Rudolf Steiner Archive

Calendar of the Soul

Northern Hemisphere
Week 34

In secret inwardly to feel
How all that I've preserved of old
Is quickened by new-risen sense of self:
This shall, awakening, pour forth cosmic forces
Into the outer actions of my life
And growing, mould me into true existence.

Southern Hemisphere
Week 8

The senses' might grows strong
United with the gods' creative work;
It presses down my power of thinking
Into a dreamlike dullness.
When godly being
Desires union with my soul,
Must human thinking
In quiet dream-life rest content.

—Translation by Ruth and Hans Pusch

See GA 40 for full calendar and German text.

Philosophy of Spiritual Activity
GA 4

Editor's Note

EDITOR'S NOTE TO THE FIRST TRANSLATED EDITION

THE following pages are a translation of Dr. Steiner's Philosophie der Freiheit, which was published in Germany some twenty years ago. The edition was soon exhausted, and has never been reprinted; copies are much sought after but very difficult to obtain.

The popularity of Dr. Steiner's later works upon ethics, mysticism and kindred subjects has caused people to forget his earlier work upon philosophy in spite of the fact that he makes frequent references to this book, and it contains the germs of which many of his present views are the logical outcome. For the above reasons, and with the author's sanction, I have decided to publish a translation.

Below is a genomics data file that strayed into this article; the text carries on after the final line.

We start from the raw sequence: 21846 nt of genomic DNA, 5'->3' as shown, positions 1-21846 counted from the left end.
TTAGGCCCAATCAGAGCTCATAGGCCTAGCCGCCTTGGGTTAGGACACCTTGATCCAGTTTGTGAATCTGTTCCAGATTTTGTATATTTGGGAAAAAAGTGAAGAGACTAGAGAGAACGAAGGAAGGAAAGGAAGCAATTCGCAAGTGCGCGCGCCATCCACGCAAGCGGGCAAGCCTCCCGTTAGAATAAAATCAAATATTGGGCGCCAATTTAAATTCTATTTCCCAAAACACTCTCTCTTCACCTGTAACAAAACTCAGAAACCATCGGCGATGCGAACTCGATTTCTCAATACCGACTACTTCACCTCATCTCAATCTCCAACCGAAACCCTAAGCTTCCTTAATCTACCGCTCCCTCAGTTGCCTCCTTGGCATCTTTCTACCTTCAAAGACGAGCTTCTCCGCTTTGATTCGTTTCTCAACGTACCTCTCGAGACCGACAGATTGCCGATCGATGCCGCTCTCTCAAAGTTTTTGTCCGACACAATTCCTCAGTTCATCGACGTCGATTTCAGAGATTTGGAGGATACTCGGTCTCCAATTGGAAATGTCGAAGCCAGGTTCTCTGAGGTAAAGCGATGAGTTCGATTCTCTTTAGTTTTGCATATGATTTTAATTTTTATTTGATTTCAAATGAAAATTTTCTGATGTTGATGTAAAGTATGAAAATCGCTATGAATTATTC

I have had the good fortune to have been able to secure as joint translators Mrs. Hoernlé, who, after graduating in the University of the Cape of Good Hope, continued her studies in the Universities of Cambridge, Leipzig, Paris and Bonn, and her husband, Mr. R. F. Alfred Hoernlé, M.A., B.Sc. (Oxon), Assistant Professor of Philosophy at Harvard University, U.S.A., formerly Jenkyns Exhibitioner, Balliol College, Oxford, [ Now (1939) Professor of Philosophy at the University of the Witwatersrand, Johannesburg, South Africa.] their thorough knowledge of philosophy and their complete command of the German and English languages enabling them to overcome the difficulty of finding adequate English equivalents for the terms of German Philosophy.

I am glad to seize this opportunity of acknowledging my indebtedness to these two, without whom this publication could not have been undertaken.

HARRY COLLISON.

March, 1916.


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